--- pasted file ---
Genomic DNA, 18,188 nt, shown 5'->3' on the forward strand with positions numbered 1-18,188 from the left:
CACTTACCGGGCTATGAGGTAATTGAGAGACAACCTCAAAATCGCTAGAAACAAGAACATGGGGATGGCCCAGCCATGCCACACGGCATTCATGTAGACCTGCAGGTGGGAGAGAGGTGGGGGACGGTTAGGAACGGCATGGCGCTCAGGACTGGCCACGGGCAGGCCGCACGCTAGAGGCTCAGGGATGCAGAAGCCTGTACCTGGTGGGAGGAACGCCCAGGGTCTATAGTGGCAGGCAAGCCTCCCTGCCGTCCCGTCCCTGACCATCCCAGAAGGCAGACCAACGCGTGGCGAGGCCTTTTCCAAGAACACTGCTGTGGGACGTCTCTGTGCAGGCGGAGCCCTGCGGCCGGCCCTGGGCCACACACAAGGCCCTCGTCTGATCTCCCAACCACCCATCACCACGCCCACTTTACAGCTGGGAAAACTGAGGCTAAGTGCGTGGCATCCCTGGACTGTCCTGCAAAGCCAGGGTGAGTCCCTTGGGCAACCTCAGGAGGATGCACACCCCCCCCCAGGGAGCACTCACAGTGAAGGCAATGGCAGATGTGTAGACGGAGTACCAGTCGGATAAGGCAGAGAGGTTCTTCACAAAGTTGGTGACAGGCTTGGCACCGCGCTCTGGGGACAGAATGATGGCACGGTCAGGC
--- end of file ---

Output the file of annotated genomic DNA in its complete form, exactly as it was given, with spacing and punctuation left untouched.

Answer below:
Genomic DNA, 18,188 nt, shown 5'->3' on the forward strand with positions numbered 1-18,188 from the left:
CACTTACCGGGCTATGAGGTAATTGAGAGACAACCTCAAAATCGCTAGAAACAAGAACATGGGGATGGCCCAGCCATGCCACACGGCATTCATGTAGACCTGCAGGTGGGAGAGAGGTGGGGGACGGTTAGGAACGGCATGGCGCTCAGGACTGGCCACGGGCAGGCCGCACGCTAGAGGCTCAGGGATGCAGAAGCCTGTACCTGGTGGGAGGAACGCCCAGGGTCTATAGTGGCAGGCAAGCCTCCCTGCCGTCCCGTCCCTGACCATCCCAGAAGGCAGACCAACGCGTGGCGAGGCCTTTTCCAAGAACACTGCTGTGGGACGTCTCTGTGCAGGCGGAGCCCTGCGGCCGGCCCTGGGCCACACACAAGGCCCTCGTCTGATCTCCCAACCACCCATCACCACGCCCACTTTACAGCTGGGAAAACTGAGGCTAAGTGCGTGGCATCCCTGGACTGTCCTGCAAAGCCAGGGTGAGTCCCTTGGGCAACCTCAGGAGGATGCACACCCCCCCCCAGGGAGCACTCACAGTGAAGGCAATGGCAGATGTGTAGACGGAGTACCAGTCGGATAAGGCAGAGAGGTTCTTCACAAAGTTGGTGACAGGCTTGGCACCGCGCTCTGGGGACAGAATGATGGCACGGTCAGGC